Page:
A New Chapter for the Warelands Historic Property to Become Farm-Based Education School
Jul 31, 2020 02:08PM
By Grace Allen
An historic property on Boardman Street in Norfolk will soon have a new role in town. The Warelands, built in 1733, is slated to become a non-profit farm-based education school.
It’s a nod to its past, which includes stints as a turkey farm, horse farm, and perhaps most significantly, a dairy farm. From about 1905 to 1913, the property was the site of a unique enterprise, the Warelands Dairy School, which taught safety initiatives in the handling of raw milk and other dairy products.Willa Bandler and Jeremiah Huson have taken on the task of returning the Warelands to its roots. The Walpole couple purchased the property in 2018 and is in the process of renovating and restoring the buildings on the almost 40-acre lot. Their vision for the property is one of a working farm with an educational component for local schoolchildren, not unlike the Soule Homestead Education Center in Middleboro.
The property’s unique past has influenced the couple in their goal for its future. In addition to its role as a dairy school, in 1717 the property housed the first school in North Wrentham, as the area was known at the time.
“The Warelands has a long history of a place where education happened,” said Bandler. “I see that as its primary job. One of the valuable things about having a farm for education purposes is having kids be able to develop a relationship with it over time rather than on one particular day.”
Bandler owns horses and has managed horse farms in the past. She grew up near Santa Fe, New Mexico, surrounded by animals. She has experience with non-profits—her mother founded a horse rescue and Bandler served as its executive director for a time. She also has some grounding in historical preservation.
Huson also grew up in the Santa Fe area and moved to Massachusetts with Bandler to attend architecture school. Halfway through school, he realized he wanted to return to working with physical materials (he had been a professional welder). He is now a blacksmith.
Their new roles as caretakers of the Warelands would seem to be kismet.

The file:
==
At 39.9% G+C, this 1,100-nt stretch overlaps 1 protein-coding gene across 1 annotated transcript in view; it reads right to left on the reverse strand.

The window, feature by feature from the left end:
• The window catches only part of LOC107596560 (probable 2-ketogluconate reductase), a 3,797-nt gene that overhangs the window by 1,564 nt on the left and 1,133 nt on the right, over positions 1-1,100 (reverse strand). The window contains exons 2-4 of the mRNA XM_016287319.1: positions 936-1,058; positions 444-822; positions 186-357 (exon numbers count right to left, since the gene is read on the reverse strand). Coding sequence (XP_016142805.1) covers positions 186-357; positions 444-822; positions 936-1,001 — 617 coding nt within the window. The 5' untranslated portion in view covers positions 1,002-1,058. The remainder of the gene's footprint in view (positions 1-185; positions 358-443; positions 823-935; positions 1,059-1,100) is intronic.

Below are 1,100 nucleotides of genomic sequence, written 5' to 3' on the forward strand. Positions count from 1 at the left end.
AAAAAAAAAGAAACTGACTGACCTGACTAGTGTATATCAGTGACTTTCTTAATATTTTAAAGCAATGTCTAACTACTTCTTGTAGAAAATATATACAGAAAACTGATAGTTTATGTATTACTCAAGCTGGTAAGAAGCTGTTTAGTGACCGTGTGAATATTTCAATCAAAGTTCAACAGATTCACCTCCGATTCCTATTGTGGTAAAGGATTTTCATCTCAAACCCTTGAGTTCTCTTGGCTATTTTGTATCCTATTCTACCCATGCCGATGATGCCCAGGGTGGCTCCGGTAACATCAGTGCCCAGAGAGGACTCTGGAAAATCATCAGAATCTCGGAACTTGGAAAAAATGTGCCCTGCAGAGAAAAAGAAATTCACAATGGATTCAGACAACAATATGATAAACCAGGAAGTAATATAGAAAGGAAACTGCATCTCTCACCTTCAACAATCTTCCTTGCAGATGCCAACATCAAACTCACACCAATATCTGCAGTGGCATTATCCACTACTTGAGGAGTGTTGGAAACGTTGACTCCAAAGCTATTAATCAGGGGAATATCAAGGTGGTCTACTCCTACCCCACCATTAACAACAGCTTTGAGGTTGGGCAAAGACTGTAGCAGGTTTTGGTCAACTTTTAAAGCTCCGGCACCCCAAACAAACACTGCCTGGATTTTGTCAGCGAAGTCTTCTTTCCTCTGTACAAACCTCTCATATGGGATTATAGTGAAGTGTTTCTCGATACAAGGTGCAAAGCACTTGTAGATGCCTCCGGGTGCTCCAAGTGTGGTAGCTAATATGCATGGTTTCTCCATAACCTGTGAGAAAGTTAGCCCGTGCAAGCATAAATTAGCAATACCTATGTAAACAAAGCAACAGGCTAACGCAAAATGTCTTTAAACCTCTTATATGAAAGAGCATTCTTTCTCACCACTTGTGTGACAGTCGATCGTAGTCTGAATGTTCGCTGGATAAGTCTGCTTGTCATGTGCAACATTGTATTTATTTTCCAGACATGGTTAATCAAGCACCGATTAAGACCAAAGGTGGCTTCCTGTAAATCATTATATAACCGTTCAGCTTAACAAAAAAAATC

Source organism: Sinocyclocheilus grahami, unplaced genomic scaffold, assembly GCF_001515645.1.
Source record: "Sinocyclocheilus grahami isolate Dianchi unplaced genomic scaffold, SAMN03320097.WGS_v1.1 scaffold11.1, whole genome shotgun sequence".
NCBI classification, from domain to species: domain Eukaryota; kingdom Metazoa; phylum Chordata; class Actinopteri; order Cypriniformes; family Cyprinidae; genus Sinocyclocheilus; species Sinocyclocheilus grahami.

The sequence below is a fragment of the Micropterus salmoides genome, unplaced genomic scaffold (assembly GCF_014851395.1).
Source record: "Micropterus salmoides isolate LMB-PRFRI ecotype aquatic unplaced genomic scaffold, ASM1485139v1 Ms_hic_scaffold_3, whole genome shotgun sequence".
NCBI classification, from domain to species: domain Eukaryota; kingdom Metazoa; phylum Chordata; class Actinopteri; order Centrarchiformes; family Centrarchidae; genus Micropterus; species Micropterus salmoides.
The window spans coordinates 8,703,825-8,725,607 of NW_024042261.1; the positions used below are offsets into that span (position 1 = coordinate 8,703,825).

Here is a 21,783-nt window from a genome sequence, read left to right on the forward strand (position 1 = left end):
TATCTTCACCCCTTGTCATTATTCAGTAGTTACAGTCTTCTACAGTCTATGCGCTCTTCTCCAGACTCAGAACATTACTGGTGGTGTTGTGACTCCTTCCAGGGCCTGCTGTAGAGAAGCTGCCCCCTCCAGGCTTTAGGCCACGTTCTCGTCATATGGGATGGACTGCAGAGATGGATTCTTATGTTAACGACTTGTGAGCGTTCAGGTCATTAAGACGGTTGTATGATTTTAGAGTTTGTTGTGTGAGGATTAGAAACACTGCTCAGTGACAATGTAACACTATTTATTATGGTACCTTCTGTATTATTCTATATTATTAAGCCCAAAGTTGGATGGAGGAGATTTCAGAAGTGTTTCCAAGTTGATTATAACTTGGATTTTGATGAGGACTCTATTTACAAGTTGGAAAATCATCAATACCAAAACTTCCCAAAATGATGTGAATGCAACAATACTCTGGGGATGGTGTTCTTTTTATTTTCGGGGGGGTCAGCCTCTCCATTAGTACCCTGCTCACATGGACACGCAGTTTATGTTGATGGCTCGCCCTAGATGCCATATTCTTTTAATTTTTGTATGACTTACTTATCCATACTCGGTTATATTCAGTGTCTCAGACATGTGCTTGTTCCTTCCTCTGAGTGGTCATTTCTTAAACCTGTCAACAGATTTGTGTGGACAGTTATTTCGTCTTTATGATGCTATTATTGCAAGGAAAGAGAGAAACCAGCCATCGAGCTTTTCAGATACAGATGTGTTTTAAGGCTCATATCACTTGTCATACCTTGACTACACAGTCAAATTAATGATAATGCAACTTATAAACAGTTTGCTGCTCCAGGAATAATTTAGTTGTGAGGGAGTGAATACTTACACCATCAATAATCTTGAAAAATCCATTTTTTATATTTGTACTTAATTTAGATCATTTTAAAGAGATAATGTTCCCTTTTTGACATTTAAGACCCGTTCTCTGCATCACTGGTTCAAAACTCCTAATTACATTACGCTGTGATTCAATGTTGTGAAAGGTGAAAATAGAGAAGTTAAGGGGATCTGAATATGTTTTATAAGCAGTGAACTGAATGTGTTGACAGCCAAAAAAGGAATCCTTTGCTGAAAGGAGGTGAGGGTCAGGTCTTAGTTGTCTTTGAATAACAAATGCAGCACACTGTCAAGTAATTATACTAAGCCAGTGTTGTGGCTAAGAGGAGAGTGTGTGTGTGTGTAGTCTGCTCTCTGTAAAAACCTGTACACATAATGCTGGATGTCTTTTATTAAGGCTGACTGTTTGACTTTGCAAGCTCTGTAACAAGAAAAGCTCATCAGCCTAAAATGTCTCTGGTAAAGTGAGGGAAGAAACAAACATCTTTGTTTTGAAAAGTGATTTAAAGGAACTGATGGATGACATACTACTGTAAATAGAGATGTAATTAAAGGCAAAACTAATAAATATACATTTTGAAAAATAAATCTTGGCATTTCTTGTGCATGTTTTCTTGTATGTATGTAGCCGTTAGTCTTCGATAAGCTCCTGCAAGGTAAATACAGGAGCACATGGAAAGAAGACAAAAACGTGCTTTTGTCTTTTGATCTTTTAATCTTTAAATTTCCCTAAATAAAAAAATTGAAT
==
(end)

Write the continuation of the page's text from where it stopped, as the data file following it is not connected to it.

First, however, the colonial-era property needs to be rehabilitated. Bandler and Huson are working with Sam Ziegler of SZ Restoration Carpentry, Inc. to restore the Warelands. In addition to the main house, the property includes a barn and horse stables, as well as the former dairy’s bottling plant, which will become a home for the farm school’s manager.
One of the many decisions Bandler and Huson had to make was which period of the home’s long history to emphasize, an important consideration in historical restoration.
In 1661, Robert Ware, one of the first settlers in what is now Norfolk, built his home on the site of the current Warelands. That first house burned down and then Robert’s grandson, Ebenezer Ware, built another home on the spot in the 1690s, which was eventually replaced in 1733 by the current structure. The farm remained in the family for generations, and in 1895 Robert Ware, a descendent of the man who built the first home on the site, married Charlotte Barrell. Charlotte, a graduate of Boston University, went on to establish the dairy school at her husband’s ancestral home, earning a reputation as an agricultural pioneer and a proponent of milk safety and sanitation standards.
“In historical preservation, one of the things you tend to look at is what period of significance are you going for,” explained Bandler. “Because you can’t preserve everything in a house that’s been there for hundreds of years. Architecturally speaking, the person who really had the most impact on how the house looks now and whose impact we want to emphasize is Charlotte Ware. I want her vision to be seen and not mine.”
The farm school itself will also incorporate Charlotte’s vision of the Warelands. It’s inevitable there will be at least one cow, likely a Jersey cow, since that’s what Charlotte had. There will be goats, natural herbivores. A garden has already been started on the property. Bandler also acknowledges the long history of the area and the indigenous people who were there before the colonists. She is thinking the farm school will incorporate some of those aspects of the site’s history, too, with a focus on environmentalism and holistic farming practices.
In 1977, the Warelands was listed on the National Register of Historic Places. In the 1980s, the owners at the time put extensive conservation restrictions on the property that limited what any future owners could do with the buildings and the land. Bandler says her plans are to keep the interior of the big house intact while making it practical for modern life. The home is rich with historical details, including five fireplaces and wide pine floors.
“One of the reasons historic properties are not taken care of is because they don’t work well for people and so people don’t care about them,” said Bandler. “Also, a property like this has to have a job that can financially sustain it. It’s important to me to do everything I can within those conservation restrictions to set the Warelands up for success and keep it from falling into disrepair again. I want to make sure it’s sustainable in the future and maximize the things we can do here as a way to protect it. There’s no point in doing this if in another 50 years it needs to be done again.”
Although Bandler and Huson may have saved the Warelands and set it on a path to a flourishing future once again, they consider themselves simply the caretakers of the historic property and Charlotte’s legacy.
“We’re just the help,” Huson quipped.
“Yes, we’re just the staff,” agreed Bandler. “Everything we’re doing here is for the Warelands, not for us.”
For more information about the Warelands, visit www.thewarelands.org or follow the Warelands on Facebook.